We are pleased and proud to offer a very special military medal from the Civil War era. We have spent a long time researching this piece and have determined it is a rare item in that it is so complete and in such fine condition. The medal represents membership in the Grand Army of the Republic, a fraternal organization of honorably discharged Union Civil War veterans.
The G.A.R. was founded in 1866 by Benjamin Franklin Stephenson in Decatur, Illinois. Membership was limited to veterans of the Union Army, Navy, Marine Corps or Revenue Cutter Service who had served between April 12, 1861 and April 9, 1865. By 1890 they had 409,000 members. The organization was involved in charity causes and politics and they lobbied for soldiers homes and pensions. This organization also began the tradition of Decoration Day on May 30th. This day is now known and celebrated as Memorial Day.
The medal has three main components. At the top is a small rectangular gold pin with a finely cut rope like edge. On the face are black enameled opposing hearts with what appears to be a bird above. Hanging below is a 3 dimensional gold Eagle on a ball with a dangling 5 pointed gold star. The star has patriotic, military and fraternal symbols on both sides done with red, white, blue and black enamel on the gold background.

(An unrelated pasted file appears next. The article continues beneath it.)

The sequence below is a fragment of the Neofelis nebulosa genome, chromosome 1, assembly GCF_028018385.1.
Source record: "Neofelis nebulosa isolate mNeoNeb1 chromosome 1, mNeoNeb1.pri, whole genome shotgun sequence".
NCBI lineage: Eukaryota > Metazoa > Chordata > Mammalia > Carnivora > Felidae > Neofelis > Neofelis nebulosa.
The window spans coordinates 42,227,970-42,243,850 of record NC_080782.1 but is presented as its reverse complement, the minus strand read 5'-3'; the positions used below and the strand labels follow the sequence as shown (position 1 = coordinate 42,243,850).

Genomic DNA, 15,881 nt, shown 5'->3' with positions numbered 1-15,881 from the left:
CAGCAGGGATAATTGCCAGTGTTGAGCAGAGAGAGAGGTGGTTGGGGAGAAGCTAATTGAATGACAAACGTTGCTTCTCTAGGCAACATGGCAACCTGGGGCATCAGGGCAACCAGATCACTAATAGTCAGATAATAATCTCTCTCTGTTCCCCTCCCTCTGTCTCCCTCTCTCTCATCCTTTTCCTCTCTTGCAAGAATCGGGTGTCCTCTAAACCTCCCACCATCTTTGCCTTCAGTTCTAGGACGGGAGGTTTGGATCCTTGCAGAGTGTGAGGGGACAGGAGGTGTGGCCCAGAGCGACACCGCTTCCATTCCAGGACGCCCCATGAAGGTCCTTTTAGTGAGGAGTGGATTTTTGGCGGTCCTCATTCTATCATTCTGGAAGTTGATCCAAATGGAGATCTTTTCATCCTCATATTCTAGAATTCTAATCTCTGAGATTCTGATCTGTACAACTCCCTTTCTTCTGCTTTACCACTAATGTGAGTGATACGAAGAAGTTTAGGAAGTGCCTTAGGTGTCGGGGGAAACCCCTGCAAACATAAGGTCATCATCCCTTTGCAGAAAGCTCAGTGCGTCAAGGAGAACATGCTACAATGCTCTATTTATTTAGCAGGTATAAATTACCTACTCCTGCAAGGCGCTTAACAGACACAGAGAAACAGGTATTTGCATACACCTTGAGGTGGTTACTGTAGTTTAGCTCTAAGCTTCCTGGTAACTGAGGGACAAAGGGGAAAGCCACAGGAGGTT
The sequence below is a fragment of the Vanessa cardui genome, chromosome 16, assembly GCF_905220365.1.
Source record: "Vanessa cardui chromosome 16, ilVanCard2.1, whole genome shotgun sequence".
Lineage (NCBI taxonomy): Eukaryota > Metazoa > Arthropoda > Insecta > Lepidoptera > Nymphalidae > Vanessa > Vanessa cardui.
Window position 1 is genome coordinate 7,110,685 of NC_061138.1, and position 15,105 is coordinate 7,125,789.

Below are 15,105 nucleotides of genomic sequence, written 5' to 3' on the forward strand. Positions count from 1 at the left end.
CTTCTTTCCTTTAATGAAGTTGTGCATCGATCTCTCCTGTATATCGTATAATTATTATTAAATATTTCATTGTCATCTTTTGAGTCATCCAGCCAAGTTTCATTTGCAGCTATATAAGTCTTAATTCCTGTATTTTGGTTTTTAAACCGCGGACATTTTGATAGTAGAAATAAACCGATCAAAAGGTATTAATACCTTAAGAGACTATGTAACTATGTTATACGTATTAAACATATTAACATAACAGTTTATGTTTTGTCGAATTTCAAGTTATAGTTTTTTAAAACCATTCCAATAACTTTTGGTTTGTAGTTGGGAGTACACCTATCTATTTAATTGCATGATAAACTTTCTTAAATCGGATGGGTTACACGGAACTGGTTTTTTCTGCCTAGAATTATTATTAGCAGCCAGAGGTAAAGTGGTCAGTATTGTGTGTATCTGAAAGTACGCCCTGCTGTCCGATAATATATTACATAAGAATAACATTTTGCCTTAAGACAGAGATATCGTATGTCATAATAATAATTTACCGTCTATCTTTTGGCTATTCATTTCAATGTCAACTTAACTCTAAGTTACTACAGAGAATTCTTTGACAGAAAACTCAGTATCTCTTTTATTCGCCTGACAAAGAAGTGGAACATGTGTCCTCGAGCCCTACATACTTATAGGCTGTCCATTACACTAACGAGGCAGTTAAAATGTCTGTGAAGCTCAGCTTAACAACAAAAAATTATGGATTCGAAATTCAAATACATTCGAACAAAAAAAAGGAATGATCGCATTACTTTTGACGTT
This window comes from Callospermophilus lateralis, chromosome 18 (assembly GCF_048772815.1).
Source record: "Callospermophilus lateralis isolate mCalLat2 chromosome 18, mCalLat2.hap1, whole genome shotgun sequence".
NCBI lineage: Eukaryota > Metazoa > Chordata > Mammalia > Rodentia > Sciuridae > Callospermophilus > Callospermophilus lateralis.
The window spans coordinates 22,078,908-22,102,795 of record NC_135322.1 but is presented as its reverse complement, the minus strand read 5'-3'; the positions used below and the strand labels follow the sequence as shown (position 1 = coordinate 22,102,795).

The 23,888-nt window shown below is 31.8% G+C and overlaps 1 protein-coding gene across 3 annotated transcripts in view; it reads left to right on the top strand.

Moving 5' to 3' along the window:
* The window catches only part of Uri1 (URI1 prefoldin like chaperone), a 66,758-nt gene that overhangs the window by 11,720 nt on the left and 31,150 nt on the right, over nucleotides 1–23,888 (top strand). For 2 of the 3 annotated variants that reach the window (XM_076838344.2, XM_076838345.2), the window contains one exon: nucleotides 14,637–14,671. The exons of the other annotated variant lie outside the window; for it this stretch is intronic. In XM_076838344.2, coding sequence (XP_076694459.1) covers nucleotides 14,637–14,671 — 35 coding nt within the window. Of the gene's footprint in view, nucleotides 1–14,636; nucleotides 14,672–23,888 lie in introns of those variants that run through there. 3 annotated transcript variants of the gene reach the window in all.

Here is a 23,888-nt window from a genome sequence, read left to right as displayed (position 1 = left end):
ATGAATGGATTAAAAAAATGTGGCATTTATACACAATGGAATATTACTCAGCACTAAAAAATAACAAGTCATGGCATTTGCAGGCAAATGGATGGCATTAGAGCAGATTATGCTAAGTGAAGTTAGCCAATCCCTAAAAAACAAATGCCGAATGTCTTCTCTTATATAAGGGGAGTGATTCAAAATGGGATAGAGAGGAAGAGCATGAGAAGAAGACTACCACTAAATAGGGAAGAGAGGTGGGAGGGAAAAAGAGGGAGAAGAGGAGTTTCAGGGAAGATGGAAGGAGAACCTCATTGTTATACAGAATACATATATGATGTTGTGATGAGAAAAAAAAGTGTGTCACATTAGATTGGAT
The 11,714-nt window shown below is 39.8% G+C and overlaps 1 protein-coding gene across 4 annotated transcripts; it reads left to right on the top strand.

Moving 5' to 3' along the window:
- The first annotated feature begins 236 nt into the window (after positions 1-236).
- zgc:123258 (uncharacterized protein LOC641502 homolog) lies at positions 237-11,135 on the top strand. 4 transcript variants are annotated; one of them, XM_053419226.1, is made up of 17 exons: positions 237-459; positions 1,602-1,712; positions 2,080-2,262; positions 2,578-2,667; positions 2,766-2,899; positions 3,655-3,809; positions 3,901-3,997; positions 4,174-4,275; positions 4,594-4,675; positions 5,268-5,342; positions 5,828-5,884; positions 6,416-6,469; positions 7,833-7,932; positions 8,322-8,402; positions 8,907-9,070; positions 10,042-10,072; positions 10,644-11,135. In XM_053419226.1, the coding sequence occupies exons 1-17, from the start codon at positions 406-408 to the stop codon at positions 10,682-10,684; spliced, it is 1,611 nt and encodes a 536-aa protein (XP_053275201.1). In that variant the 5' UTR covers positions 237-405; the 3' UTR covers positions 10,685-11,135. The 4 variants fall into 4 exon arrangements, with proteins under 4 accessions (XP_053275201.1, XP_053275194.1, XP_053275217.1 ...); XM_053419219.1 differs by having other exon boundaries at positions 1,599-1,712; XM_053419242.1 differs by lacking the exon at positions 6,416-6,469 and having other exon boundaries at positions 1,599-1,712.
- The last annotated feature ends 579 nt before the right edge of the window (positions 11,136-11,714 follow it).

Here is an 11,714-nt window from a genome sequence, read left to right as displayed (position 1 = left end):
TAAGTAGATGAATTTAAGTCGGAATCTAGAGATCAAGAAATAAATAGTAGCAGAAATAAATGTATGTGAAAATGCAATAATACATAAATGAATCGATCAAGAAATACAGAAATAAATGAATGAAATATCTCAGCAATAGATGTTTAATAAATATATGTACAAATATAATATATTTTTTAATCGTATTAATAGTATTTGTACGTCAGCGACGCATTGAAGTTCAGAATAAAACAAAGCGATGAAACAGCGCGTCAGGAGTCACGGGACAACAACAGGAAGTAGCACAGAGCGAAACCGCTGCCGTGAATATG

The condition of this pin is excellent for its age and completeness. There are a couple of dark spots, one on the right heart and one on the right upper point of the star, that look like they could be cleaned off. We leave that up to the buyer. Our extreme closeup photos may leave the impression they are very noticeable. However, they do not stand out when viewed in person.
Dimensions: 2-1/2"H x 1-1/4W Weight: 11.5 grams or 0.41 ounces
Please feel free to contact us with any questions you have or for additional photographs.
NOTE: Shipping via USPS Priority Mail with insurance and signature of receipt is required. Please inquire about International shipping availability and cost to your country prior to submitting a purchase order.